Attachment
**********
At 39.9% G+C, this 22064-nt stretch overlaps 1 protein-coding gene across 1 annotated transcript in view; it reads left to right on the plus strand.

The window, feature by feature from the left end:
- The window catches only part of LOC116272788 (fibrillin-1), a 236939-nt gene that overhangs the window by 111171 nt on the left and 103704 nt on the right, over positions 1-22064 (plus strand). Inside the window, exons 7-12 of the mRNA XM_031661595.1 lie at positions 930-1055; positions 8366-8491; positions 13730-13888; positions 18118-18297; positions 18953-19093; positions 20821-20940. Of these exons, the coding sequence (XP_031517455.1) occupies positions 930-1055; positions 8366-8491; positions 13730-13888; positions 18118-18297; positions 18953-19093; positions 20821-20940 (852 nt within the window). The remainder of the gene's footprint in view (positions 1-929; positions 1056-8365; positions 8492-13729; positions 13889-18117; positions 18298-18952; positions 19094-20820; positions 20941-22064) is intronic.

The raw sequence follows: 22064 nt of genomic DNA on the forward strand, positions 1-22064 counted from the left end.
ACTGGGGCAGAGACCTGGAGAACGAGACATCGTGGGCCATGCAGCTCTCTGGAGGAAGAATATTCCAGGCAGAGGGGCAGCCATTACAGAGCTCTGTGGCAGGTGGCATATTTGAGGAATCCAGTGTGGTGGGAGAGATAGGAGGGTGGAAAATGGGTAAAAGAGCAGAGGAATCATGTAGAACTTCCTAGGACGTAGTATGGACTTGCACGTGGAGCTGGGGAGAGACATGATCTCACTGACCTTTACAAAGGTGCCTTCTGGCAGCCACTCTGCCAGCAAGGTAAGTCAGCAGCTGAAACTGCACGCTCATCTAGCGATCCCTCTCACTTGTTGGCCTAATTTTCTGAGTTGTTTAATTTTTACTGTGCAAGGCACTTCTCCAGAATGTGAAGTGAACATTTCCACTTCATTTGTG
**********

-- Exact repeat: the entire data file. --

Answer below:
At 39.9% G+C, this 22064-nt stretch overlaps 1 protein-coding gene across 1 annotated transcript in view; it reads left to right on the plus strand.

The window, feature by feature from the left end:
- The window catches only part of LOC116272788 (fibrillin-1), a 236939-nt gene that overhangs the window by 111171 nt on the left and 103704 nt on the right, over positions 1-22064 (plus strand). Inside the window, exons 7-12 of the mRNA XM_031661595.1 lie at positions 930-1055; positions 8366-8491; positions 13730-13888; positions 18118-18297; positions 18953-19093; positions 20821-20940. Of these exons, the coding sequence (XP_031517455.1) occupies positions 930-1055; positions 8366-8491; positions 13730-13888; positions 18118-18297; positions 18953-19093; positions 20821-20940 (852 nt within the window). The remainder of the gene's footprint in view (positions 1-929; positions 1056-8365; positions 8492-13729; positions 13889-18117; positions 18298-18952; positions 19094-20820; positions 20941-22064) is intronic.

The raw sequence follows: 22064 nt of genomic DNA on the forward strand, positions 1-22064 counted from the left end.
ACTGGGGCAGAGACCTGGAGAACGAGACATCGTGGGCCATGCAGCTCTCTGGAGGAAGAATATTCCAGGCAGAGGGGCAGCCATTACAGAGCTCTGTGGCAGGTGGCATATTTGAGGAATCCAGTGTGGTGGGAGAGATAGGAGGGTGGAAAATGGGTAAAAGAGCAGAGGAATCATGTAGAACTTCCTAGGACGTAGTATGGACTTGCACGTGGAGCTGGGGAGAGACATGATCTCACTGACCTTTACAAAGGTGCCTTCTGGCAGCCACTCTGCCAGCAAGGTAAGTCAGCAGCTGAAACTGCACGCTCATCTAGCGATCCCTCTCACTTGTTGGCCTAATTTTCTGAGTTGTTTAATTTTTACTGTGCAAGGCACTTCTCCAGAATGTGAAGTGAACATTTCCACTTCATTTGTG